Cage studies were used in both southern (Lethbridge) and northern (Beaverlodge) Alberta to validate economic thresholds for Lygus in canola. Individual cages were infested with varying numbers (4, 10, 20, 50, or 80) of Lygus alone, or as a mix of 10 Lygus and 10 cabbage seedpod weevil. Cage studies in Beaverlodge used two newer cultivars of canola (RR7345, L150) and the older cultivar Westar to determine how these varieties respond to feeding from two species of Lygus (Lygus lineolaris and Lygus keltoni). Cages were infested with Lygus at bolting stage and removed for analysis at harvest.
The two growing seasons were very different in terms of moisture and temperature during the canola flowering periods. Dry and hot conditions in 2012 were conducive to large Lygus populations and poor seedset. In 2013, conditions were humid and cool, favouring seed production and reduced Lygus populations.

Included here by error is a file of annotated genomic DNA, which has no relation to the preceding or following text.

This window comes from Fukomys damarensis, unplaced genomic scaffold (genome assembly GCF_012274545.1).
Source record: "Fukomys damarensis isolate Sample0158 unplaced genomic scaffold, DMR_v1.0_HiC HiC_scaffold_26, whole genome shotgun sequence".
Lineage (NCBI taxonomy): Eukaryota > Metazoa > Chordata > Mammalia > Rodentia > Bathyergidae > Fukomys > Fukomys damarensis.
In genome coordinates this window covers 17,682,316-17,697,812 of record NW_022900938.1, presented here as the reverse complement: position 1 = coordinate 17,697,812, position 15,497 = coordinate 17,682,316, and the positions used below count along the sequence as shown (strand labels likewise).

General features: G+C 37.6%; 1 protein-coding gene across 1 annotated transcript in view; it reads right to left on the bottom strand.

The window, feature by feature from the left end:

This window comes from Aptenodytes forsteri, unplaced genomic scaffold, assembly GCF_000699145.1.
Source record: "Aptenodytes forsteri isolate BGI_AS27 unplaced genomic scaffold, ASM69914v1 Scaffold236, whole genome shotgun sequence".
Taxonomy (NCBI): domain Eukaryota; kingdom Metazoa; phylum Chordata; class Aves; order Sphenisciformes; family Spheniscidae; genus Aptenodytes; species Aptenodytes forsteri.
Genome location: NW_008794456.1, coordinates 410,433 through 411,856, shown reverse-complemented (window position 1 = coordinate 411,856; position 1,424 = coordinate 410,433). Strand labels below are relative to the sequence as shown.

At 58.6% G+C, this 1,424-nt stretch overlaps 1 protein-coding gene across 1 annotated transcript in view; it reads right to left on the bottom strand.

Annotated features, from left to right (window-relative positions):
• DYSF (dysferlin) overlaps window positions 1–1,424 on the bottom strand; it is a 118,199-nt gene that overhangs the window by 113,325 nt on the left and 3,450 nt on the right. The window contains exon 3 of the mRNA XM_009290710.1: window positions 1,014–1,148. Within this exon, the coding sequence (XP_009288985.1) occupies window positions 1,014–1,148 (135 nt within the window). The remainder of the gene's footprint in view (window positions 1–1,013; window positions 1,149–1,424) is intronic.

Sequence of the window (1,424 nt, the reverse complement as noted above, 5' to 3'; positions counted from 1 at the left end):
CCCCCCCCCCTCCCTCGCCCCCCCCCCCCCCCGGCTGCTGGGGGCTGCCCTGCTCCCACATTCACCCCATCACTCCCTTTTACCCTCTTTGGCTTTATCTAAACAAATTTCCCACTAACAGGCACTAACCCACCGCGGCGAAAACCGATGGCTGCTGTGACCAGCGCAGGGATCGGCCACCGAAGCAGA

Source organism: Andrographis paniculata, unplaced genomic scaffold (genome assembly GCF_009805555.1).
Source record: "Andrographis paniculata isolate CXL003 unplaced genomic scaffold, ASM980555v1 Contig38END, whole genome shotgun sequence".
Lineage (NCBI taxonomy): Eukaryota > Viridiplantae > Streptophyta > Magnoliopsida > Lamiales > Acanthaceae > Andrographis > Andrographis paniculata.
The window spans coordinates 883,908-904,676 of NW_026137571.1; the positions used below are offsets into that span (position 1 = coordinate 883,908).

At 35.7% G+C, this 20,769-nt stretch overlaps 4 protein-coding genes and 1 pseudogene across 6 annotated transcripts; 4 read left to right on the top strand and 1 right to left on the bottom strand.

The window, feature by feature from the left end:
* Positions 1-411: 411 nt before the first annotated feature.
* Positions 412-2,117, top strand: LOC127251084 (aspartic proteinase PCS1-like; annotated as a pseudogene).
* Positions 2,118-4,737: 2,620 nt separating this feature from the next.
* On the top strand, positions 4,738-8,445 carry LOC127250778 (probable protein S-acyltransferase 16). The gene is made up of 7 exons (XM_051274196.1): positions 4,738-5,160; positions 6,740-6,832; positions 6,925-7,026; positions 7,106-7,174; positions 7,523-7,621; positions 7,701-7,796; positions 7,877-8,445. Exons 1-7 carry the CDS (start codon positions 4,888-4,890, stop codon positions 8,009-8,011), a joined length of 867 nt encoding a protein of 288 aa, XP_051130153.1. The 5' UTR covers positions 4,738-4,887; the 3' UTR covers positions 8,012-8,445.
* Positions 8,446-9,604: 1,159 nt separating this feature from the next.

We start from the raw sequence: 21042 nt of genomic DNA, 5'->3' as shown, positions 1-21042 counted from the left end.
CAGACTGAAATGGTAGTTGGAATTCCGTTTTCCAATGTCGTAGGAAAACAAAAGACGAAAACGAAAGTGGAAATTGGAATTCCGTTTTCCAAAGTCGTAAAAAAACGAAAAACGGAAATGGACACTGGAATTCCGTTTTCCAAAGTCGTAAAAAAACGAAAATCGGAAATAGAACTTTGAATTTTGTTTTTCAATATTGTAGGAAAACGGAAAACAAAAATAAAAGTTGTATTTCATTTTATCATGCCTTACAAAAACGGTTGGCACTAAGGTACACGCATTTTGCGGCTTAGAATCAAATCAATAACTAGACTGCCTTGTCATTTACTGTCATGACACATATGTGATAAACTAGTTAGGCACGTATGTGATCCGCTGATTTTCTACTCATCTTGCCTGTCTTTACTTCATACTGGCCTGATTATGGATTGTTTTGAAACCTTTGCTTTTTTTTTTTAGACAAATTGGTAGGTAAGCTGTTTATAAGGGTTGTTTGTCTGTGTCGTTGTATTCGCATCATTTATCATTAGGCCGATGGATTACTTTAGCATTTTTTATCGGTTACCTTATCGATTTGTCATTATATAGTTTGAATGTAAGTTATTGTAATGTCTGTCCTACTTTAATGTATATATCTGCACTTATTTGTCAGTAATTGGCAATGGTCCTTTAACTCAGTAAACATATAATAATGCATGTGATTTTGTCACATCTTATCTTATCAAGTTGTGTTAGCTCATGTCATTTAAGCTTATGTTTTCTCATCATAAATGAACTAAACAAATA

In on-farm trials, three fields sprayed at early pod when Lygus abundance was higher than 5 per sweep showed a yield increase of about 222 kilograms per hectare (kg/ha). However, there also appeared to be a yield penalty associated with trampling the plants while spraying insecticide. At the other sites, Lygus were less abundant and yield responses to insecticide spraying were highly variable and did not differ significantly, especially when the crops were irrigated. In two dryland fields sprayed at early pod (soon after the end of flowering) there was a trend towards higher yield in sprayed strips than in those unsprayed when Lygus density was around 5 per sweep. Trampling by the sprayer appeared to reduce yields by 55-110 (kg/ha), so the net benefit of spraying is expected to be lower.